Recognising top talent

A common HRM (Human Resource Management) practice adopted by companies is to map their human assets on a performance vs. potential matrix. Typically referred to as the 9-box matrix, this continually updated map, relied upon as a readily implementable tool, is frequently deployed to actively manage the talent pipeline, including succession planning, and capacity building. People, who are categorised as high potential – high performers, are categorised as top talent.

In order to be considered top talent in your organisation, and by association, be labelled as a star player within your industry, it is important that you pay attention to your performance as well as the potential you hold and display. Mapping people on the basis of performance is relatively easier than on the basis of potential. This is the reason why most people who have been good performers but failed to meet the standards set for potential, often find themselves relegated to the backwoods of the HR pool.

So let’s have a look at the performance and potential denoting factors that combine to evidence a star player. If we were to start with performance first (because it’s quite simple and straightforward in most cases), star players would let “their numbers do the talking”. Simply put, you would find that they almost always over deliver on targets or expectations. These players do not put up numbers for the sake of numbers. Their work output is always timely, usually flawless and seldom requiring any rework. Star performers are technically skilled, have a deep subject matter understanding and usually have a strong network of support both within the organisation and outside from customers.

So, with performance addressed, let us now examine the more “elusive” measure of potential. Potential, from an HR perspective is defined as a perceived capacity to successfully perform a certain task to completion. Potential is usually “perceived” or “felt”, because it is a measure of forecasting a person’s capacity to do a certain job. Perceptions are based on much more than what meets the eye. Like the tip of an iceberg, a person’s real potential may be hidden from open view like the rest of an iceberg under water. This could be for a multitude of reasons, which we shall discuss at some other occasion.

Today, we are concerned with how to manage perceptions given the circumstances at hand, rather than working to alter the circumstances. When it comes to perception building and evidencing potential, it is important that talent, potential and capacity is displayed in physical presentation, demeanour, ideas, and actions. These are the four most distinguishing factors that define potential.

Why begin with physical presentation, if what we are actually trying to assess is potential you ask? Well the answer is simple and clichéd. Appearance is important. It is outward and obvious. It is the first thing people would notice about any person or object; the starting point for perception building. Star performers are careful to manage their appearance in line with the requirements of the task at hand or the job role they are in.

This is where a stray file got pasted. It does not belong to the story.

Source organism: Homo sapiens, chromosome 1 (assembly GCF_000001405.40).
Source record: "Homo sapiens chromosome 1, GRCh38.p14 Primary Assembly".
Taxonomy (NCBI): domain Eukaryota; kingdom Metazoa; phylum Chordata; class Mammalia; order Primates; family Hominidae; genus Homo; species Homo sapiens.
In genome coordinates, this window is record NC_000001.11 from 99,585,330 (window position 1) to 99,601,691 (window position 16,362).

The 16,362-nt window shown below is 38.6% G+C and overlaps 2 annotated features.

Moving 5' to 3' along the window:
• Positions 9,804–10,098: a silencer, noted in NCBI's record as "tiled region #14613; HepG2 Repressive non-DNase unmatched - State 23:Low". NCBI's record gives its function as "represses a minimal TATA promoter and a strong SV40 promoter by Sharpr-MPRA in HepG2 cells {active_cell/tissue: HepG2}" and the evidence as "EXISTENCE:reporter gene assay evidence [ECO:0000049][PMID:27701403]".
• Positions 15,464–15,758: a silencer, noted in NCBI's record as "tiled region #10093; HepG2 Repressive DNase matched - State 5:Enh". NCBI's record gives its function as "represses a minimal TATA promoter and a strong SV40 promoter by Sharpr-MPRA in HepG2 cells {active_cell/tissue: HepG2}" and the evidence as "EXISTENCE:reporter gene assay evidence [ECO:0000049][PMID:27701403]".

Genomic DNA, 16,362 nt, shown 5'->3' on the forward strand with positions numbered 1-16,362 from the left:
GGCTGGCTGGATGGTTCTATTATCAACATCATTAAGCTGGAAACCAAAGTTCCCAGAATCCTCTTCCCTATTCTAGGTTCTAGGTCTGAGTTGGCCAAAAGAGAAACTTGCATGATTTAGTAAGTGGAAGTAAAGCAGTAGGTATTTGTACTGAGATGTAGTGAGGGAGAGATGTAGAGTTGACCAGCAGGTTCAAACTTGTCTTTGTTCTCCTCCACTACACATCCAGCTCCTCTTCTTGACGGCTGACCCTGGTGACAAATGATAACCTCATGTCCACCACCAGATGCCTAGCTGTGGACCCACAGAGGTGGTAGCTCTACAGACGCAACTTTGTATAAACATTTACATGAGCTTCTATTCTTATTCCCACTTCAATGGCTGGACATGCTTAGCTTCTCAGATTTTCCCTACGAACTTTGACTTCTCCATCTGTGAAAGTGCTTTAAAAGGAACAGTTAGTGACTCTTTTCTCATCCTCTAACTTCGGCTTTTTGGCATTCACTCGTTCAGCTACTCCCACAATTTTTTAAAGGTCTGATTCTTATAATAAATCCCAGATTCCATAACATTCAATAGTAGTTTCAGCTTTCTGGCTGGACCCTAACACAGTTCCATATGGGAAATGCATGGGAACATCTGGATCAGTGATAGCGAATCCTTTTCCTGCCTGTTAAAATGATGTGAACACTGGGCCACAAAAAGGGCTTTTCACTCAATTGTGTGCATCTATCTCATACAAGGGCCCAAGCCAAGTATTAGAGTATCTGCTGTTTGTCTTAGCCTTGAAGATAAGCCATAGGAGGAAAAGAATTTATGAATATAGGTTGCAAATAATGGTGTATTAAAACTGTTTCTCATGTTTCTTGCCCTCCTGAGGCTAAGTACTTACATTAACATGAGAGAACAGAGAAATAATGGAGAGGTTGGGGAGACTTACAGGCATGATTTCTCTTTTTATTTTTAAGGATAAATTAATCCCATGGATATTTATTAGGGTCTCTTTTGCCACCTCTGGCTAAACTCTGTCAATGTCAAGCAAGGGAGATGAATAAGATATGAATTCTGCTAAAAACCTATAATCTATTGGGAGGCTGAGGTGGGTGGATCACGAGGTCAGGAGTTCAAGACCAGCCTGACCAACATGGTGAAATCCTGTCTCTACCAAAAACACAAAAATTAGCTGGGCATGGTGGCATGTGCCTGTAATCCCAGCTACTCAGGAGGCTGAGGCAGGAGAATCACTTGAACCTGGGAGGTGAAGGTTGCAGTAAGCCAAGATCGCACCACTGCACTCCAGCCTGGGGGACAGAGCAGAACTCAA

When it comes to demeanour, star performers are not simply just extroverts or introverts. They are what you might call ambiverts. They have a marked ability to adjust their approach in interacting with people, enabling them to have more deeper and fruitful relationships, with a much wider variety of people. They are highly focused when the times call for it and all-encompassing when they feel it is necessary to work within a wider net. Needless to say they are very approachable, usually polite and often quite helpful and supportive. However the most important and distinguishing factor you would detect in a true high potential is that they would never be heard berating their team or whining about circumstances.

Which brings us to the third factor…ideas. High potentials have the uncanny knack of looking at challenges as opportunities, for making the best out of the worst and for making sure that those around them are motivated despite the odds. They exude enthusiasm for innovation, a drive to excel and an above average urge to outperform themselves. Above all they display an awe inspiring capability to learn more and more, a trait that is unmatched by their peers.

Last (but certainly not because it is the least important), we will come to actions displayed by high potential. High potentials “always” act swiftly and with grace. They are quick to celebrate their achievement inwardly and express gratitude to the team & stakeholders. They act with a sense of purpose and they act do get things done, not highlight or pin point issues and bottle necks that you see is most evident in low potential resources. They will let you know what challenges they face if you ask them, they will approach their network for support, but they will decide and they will act to get the best outcome possible. Fear of a negative outcome doesn’t usually hold them back, because they have failed and they take failure as a part of life not the end of it. They don’t just take initiative when faced with a tough situation; they take initiative whenever they have the time. This is what sets them apart from the rest of people who have ideas and thoughts but lack the courage to act.

Our team at Vector Partners Pvt. Ltd. is passionate about equipping the youth of Pakistan with the tools they need to hit the ground running fresh out of school, colleges and universities and provide them with insights into the trappings they would have to possess, to be a sought-after human asset for any enterprise. Feel free to contact us for information on coaching, mentoring & capacity building programs.

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